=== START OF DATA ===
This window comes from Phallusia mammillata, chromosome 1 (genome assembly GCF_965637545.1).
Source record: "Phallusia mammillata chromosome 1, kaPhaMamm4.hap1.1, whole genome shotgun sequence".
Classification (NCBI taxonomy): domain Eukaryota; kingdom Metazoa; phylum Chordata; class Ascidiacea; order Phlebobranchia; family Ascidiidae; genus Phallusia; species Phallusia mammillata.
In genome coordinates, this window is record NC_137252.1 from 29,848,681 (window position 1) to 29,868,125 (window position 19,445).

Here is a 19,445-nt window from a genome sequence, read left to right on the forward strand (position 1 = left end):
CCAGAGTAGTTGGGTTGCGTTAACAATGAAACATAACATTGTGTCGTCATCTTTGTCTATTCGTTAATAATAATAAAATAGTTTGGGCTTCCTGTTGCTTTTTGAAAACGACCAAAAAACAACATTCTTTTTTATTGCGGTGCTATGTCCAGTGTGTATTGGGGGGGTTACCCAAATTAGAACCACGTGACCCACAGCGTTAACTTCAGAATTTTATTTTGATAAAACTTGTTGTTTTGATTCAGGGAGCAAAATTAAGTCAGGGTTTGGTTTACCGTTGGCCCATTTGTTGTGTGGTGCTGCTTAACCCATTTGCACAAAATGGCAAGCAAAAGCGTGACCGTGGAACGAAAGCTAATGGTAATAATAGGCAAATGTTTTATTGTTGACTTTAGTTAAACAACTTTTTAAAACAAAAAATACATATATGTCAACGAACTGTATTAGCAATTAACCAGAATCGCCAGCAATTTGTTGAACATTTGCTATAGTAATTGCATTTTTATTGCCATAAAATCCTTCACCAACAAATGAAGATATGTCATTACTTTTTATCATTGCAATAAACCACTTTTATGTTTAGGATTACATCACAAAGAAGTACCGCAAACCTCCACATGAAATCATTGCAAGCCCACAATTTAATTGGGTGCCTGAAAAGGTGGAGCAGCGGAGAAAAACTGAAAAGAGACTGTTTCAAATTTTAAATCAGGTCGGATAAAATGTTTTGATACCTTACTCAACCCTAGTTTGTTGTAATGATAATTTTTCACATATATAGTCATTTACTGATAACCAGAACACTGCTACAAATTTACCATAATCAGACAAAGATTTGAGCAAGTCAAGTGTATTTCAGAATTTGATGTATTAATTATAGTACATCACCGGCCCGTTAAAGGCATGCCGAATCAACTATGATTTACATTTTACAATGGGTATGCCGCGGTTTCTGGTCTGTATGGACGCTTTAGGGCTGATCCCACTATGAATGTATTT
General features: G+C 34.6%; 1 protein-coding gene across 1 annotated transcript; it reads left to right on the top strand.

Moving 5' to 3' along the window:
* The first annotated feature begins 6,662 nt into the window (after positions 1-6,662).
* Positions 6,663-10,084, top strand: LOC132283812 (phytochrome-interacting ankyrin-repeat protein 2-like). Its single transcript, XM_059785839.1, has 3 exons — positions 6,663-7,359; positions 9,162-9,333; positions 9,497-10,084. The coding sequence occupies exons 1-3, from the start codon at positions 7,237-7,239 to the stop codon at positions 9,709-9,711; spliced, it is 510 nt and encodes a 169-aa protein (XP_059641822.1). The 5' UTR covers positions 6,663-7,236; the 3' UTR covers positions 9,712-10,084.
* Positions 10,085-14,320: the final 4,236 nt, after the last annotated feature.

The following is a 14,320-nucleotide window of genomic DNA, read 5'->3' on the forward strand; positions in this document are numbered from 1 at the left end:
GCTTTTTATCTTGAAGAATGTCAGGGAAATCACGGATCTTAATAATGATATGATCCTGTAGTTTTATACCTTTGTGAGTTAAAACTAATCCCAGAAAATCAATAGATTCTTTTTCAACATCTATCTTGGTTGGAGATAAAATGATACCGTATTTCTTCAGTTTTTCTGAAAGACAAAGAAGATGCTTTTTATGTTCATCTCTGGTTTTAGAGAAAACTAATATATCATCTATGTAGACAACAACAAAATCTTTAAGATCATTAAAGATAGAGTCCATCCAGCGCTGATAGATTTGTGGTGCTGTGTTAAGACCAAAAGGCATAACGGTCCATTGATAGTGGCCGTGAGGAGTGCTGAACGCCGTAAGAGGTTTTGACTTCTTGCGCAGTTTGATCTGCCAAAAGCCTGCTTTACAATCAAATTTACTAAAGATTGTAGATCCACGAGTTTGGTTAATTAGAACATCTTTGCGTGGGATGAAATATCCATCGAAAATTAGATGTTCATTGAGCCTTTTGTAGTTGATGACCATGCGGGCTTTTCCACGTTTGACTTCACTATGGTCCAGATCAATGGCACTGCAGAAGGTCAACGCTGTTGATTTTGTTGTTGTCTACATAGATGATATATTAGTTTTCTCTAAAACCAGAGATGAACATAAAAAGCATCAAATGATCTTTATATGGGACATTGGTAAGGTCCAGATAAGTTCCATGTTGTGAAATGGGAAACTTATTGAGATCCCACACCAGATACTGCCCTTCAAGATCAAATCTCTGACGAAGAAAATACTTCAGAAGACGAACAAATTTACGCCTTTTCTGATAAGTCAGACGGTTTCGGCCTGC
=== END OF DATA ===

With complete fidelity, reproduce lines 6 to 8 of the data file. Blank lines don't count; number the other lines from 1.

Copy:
CCAGAGTAGTTGGGTTGCGTTAACAATGAAACATAACATTGTGTCGTCATCTTTGTCTATTCGTTAATAATAATAAAATAGTTTGGGCTTCCTGTTGCTTTTTGAAAACGACCAAAAAACAACATTCTTTTTTATTGCGGTGCTATGTCCAGTGTGTATTGGGGGGGTTACCCAAATTAGAACCACGTGACCCACAGCGTTAACTTCAGAATTTTATTTTGATAAAACTTGTTGTTTTGATTCAGGGAGCAAAATTAAGTCAGGGTTTGGTTTACCGTTGGCCCATTTGTTGTGTGGTGCTGCTTAACCCATTTGCACAAAATGGCAAGCAAAAGCGTGACCGTGGAACGAAAGCTAATGGTAATAATAGGCAAATGTTTTATTGTTGACTTTAGTTAAACAACTTTTTAAAACAAAAAATACATATATGTCAACGAACTGTATTAGCAATTAACCAGAATCGCCAGCAATTTGTTGAACATTTGCTATAGTAATTGCATTTTTATTGCCATAAAATCCTTCACCAACAAATGAAGATATGTCATTACTTTTTATCATTGCAATAAACCACTTTTATGTTTAGGATTACATCACAAAGAAGTACCGCAAACCTCCACATGAAATCATTGCAAGCCCACAATTTAATTGGGTGCCTGAAAAGGTGGAGCAGCGGAGAAAAACTGAAAAGAGACTGTTTCAAATTTTAAATCAGGTCGGATAAAATGTTTTGATACCTTACTCAACCCTAGTTTGTTGTAATGATAATTTTTCACATATATAGTCATTTACTGATAACCAGAACACTGCTACAAATTTACCATAATCAGACAAAGATTTGAGCAAGTCAAGTGTATTTCAGAATTTGATGTATTAATTATAGTACATCACCGGCCCGTTAAAGGCATGCCGAATCAACTATGATTTACATTTTACAATGGGTATGCCGCGGTTTCTGGTCTGTATGGACGCTTTAGGGCTGATCCCACTATGAATGTATTT
General features: G+C 34.6%; 1 protein-coding gene across 1 annotated transcript; it reads left to right on the top strand.

Moving 5' to 3' along the window: